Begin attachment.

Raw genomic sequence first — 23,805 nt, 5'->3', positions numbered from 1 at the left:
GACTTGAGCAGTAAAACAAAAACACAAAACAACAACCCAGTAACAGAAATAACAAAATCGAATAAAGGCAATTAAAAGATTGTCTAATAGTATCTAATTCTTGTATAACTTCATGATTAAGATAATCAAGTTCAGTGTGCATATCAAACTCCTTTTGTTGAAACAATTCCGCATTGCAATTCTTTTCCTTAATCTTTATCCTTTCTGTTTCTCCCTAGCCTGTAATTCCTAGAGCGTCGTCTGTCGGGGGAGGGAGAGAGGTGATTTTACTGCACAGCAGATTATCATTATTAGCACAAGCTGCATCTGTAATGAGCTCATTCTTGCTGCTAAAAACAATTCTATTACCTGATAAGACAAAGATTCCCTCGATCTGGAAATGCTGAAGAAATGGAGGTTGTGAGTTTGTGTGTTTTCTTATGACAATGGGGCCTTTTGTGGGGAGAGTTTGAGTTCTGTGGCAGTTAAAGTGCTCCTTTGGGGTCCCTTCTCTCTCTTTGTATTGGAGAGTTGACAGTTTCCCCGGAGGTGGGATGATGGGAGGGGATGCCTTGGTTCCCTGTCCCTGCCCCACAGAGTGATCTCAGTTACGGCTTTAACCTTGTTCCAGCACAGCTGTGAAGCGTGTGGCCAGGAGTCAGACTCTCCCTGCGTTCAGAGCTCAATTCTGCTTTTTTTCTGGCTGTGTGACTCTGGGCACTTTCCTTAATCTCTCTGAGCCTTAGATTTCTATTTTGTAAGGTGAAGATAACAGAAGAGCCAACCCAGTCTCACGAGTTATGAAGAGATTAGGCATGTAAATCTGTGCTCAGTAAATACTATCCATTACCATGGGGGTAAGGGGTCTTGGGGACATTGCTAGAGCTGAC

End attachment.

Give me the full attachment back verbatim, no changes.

Raw genomic sequence first — 23,805 nt, 5'->3', positions numbered from 1 at the left:
GACTTGAGCAGTAAAACAAAAACACAAAACAACAACCCAGTAACAGAAATAACAAAATCGAATAAAGGCAATTAAAAGATTGTCTAATAGTATCTAATTCTTGTATAACTTCATGATTAAGATAATCAAGTTCAGTGTGCATATCAAACTCCTTTTGTTGAAACAATTCCGCATTGCAATTCTTTTCCTTAATCTTTATCCTTTCTGTTTCTCCCTAGCCTGTAATTCCTAGAGCGTCGTCTGTCGGGGGAGGGAGAGAGGTGATTTTACTGCACAGCAGATTATCATTATTAGCACAAGCTGCATCTGTAATGAGCTCATTCTTGCTGCTAAAAACAATTCTATTACCTGATAAGACAAAGATTCCCTCGATCTGGAAATGCTGAAGAAATGGAGGTTGTGAGTTTGTGTGTTTTCTTATGACAATGGGGCCTTTTGTGGGGAGAGTTTGAGTTCTGTGGCAGTTAAAGTGCTCCTTTGGGGTCCCTTCTCTCTCTTTGTATTGGAGAGTTGACAGTTTCCCCGGAGGTGGGATGATGGGAGGGGATGCCTTGGTTCCCTGTCCCTGCCCCACAGAGTGATCTCAGTTACGGCTTTAACCTTGTTCCAGCACAGCTGTGAAGCGTGTGGCCAGGAGTCAGACTCTCCCTGCGTTCAGAGCTCAATTCTGCTTTTTTTCTGGCTGTGTGACTCTGGGCACTTTCCTTAATCTCTCTGAGCCTTAGATTTCTATTTTGTAAGGTGAAGATAACAGAAGAGCCAACCCAGTCTCACGAGTTATGAAGAGATTAGGCATGTAAATCTGTGCTCAGTAAATACTATCCATTACCATGGGGGTAAGGGGTCTTGGGGACATTGCTAGAGCTGAC